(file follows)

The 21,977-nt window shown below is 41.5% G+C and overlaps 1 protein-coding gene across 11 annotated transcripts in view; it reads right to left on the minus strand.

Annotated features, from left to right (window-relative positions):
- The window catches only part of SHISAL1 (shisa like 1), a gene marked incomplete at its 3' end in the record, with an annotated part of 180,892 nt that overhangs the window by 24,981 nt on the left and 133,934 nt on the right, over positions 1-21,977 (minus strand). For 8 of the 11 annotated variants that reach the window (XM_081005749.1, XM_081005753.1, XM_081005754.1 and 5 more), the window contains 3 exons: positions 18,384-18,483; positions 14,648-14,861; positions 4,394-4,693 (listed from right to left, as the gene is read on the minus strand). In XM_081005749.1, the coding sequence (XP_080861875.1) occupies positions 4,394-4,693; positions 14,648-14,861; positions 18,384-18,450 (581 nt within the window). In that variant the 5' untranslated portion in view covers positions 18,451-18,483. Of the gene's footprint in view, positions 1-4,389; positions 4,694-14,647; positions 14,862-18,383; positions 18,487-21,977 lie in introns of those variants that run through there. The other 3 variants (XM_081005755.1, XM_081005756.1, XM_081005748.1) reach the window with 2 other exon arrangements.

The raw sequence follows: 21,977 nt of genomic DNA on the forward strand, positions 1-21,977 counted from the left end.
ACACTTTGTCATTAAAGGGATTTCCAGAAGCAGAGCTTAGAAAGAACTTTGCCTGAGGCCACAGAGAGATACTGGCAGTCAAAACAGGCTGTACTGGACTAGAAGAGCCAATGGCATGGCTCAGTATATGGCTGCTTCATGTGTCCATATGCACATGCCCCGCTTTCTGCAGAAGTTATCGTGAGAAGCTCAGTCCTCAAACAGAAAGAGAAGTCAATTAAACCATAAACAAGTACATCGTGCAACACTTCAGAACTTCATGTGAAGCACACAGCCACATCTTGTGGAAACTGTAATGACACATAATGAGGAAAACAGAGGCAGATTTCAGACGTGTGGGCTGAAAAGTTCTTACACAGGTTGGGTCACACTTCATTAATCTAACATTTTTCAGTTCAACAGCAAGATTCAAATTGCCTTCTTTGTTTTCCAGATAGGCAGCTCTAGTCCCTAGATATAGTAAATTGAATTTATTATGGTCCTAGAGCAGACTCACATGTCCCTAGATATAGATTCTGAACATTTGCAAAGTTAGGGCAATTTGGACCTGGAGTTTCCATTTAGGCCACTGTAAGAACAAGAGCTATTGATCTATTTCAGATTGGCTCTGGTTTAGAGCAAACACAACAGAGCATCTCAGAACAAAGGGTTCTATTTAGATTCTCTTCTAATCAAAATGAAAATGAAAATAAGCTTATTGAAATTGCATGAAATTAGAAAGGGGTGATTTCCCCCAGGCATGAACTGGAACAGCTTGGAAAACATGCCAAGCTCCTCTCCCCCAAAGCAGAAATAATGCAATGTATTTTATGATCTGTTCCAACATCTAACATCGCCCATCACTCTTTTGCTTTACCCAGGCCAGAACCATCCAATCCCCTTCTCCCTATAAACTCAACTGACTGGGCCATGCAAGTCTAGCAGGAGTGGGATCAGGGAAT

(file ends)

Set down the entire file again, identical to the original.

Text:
The 21,977-nt window shown below is 41.5% G+C and overlaps 1 protein-coding gene across 11 annotated transcripts in view; it reads right to left on the minus strand.

Annotated features, from left to right (window-relative positions):
- The window catches only part of SHISAL1 (shisa like 1), a gene marked incomplete at its 3' end in the record, with an annotated part of 180,892 nt that overhangs the window by 24,981 nt on the left and 133,934 nt on the right, over positions 1-21,977 (minus strand). For 8 of the 11 annotated variants that reach the window (XM_081005749.1, XM_081005753.1, XM_081005754.1 and 5 more), the window contains 3 exons: positions 18,384-18,483; positions 14,648-14,861; positions 4,394-4,693 (listed from right to left, as the gene is read on the minus strand). In XM_081005749.1, the coding sequence (XP_080861875.1) occupies positions 4,394-4,693; positions 14,648-14,861; positions 18,384-18,450 (581 nt within the window). In that variant the 5' untranslated portion in view covers positions 18,451-18,483. Of the gene's footprint in view, positions 1-4,389; positions 4,694-14,647; positions 14,862-18,383; positions 18,487-21,977 lie in introns of those variants that run through there. The other 3 variants (XM_081005755.1, XM_081005756.1, XM_081005748.1) reach the window with 2 other exon arrangements.

The raw sequence follows: 21,977 nt of genomic DNA on the forward strand, positions 1-21,977 counted from the left end.
ACACTTTGTCATTAAAGGGATTTCCAGAAGCAGAGCTTAGAAAGAACTTTGCCTGAGGCCACAGAGAGATACTGGCAGTCAAAACAGGCTGTACTGGACTAGAAGAGCCAATGGCATGGCTCAGTATATGGCTGCTTCATGTGTCCATATGCACATGCCCCGCTTTCTGCAGAAGTTATCGTGAGAAGCTCAGTCCTCAAACAGAAAGAGAAGTCAATTAAACCATAAACAAGTACATCGTGCAACACTTCAGAACTTCATGTGAAGCACACAGCCACATCTTGTGGAAACTGTAATGACACATAATGAGGAAAACAGAGGCAGATTTCAGACGTGTGGGCTGAAAAGTTCTTACACAGGTTGGGTCACACTTCATTAATCTAACATTTTTCAGTTCAACAGCAAGATTCAAATTGCCTTCTTTGTTTTCCAGATAGGCAGCTCTAGTCCCTAGATATAGTAAATTGAATTTATTATGGTCCTAGAGCAGACTCACATGTCCCTAGATATAGATTCTGAACATTTGCAAAGTTAGGGCAATTTGGACCTGGAGTTTCCATTTAGGCCACTGTAAGAACAAGAGCTATTGATCTATTTCAGATTGGCTCTGGTTTAGAGCAAACACAACAGAGCATCTCAGAACAAAGGGTTCTATTTAGATTCTCTTCTAATCAAAATGAAAATGAAAATAAGCTTATTGAAATTGCATGAAATTAGAAAGGGGTGATTTCCCCCAGGCATGAACTGGAACAGCTTGGAAAACATGCCAAGCTCCTCTCCCCCAAAGCAGAAATAATGCAATGTATTTTATGATCTGTTCCAACATCTAACATCGCCCATCACTCTTTTGCTTTACCCAGGCCAGAACCATCCAATCCCCTTCTCCCTATAAACTCAACTGACTGGGCCATGCAAGTCTAGCAGGAGTGGGATCAGGGAAT